Thirty graves believed to originate from the Viking period have been discovered in the valley of Setesdal, southern Norway. The major discovery earlier this summer was made in connection with a road project in the area.
Newspaper Aftenposten reports that the burial area, near the settlement of Langeid, was first found in June as part of archaeological surveys connected to work on state highway 9, a road that winds through the scenic valley.
The graves lie side-by-side in deep, rectangular pits around 1.5 to 2.5 meters long. Most of the graves are believed to have been made between 900 and some point in the 1000’s, although some of the graves could predate the Vikings by centuries.
A preliminary study last year had already found traces of archaeological interest in the region, including cooking pits and signs of early agricultural cultivation that suggest a settlement was built nearby. Early estimates believe this settlement may long predate the graves, and could go as far back as 600 BC.
As the graves have been found among moraine (accumulations of unconsolidated glacial debris characterized by stones and sand), researchers have found that much of the organic matter has been eroded away. Some remains have been found outside of the graves in the same area, but require further analysis before it can be determined whether they are animal or human. One grave found so far has postholes in all four corners, indicating that a structure with a roof was built over the grave at some point. Such a burial arrangement is usually reserved for those with higher status.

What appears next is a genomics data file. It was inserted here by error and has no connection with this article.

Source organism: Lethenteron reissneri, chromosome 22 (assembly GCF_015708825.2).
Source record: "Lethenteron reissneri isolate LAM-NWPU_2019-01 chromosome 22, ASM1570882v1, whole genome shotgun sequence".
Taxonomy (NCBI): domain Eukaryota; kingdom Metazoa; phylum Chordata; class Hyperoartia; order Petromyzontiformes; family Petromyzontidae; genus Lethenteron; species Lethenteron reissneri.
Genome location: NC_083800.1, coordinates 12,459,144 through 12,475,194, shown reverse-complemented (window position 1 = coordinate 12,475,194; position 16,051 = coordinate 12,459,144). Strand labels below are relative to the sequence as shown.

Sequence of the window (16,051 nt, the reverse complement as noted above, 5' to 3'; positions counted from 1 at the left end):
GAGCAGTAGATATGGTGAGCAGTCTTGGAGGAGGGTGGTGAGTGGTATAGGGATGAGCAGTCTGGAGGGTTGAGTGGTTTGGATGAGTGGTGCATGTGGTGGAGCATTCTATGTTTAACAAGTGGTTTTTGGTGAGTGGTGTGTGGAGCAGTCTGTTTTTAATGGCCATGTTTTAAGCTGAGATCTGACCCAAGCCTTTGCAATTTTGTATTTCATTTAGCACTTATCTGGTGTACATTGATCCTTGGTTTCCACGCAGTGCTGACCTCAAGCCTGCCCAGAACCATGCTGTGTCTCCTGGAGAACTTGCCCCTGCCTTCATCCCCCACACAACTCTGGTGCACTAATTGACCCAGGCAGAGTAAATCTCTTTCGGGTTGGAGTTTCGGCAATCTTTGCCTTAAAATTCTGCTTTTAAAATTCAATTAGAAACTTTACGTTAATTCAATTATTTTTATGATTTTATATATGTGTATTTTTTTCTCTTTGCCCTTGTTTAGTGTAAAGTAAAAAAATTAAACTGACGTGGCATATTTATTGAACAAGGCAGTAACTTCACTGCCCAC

In terms of artifacts found on the site, field leader Camilla C. Wenn of the Museum of Cultural History, Oslo, told Aftenposten, “we have taken out a series of remains from the 10 graves that have been opened so far.” Finds from these graves reported by Wenn include “three simple iron axes, of which one is dated from the period 850 to 950,” as well as “a few knives and sickles, a pair of scales made with a copper alloy, five to six weighing instruments,” “several spinning wheels,” “two lovely 50 to 60 centimeter long sharpening stones, flint and some detached glass beads.” Many of the metal objects found are poorly preserved, with some iron finds so badly corroded that it is difficult to tell what they are without the use of x-ray equipment at the Museum of Cultural History.
Because of the long time periods potentially covered by the graves and the other archaeological finds around them, researchers have lengthened their investigative period until August 19. “It is not unthinkable that we will manage to find further surprises,” Wenn concluded.
Views and News from Norway/Aled-Dilwyn Fisher
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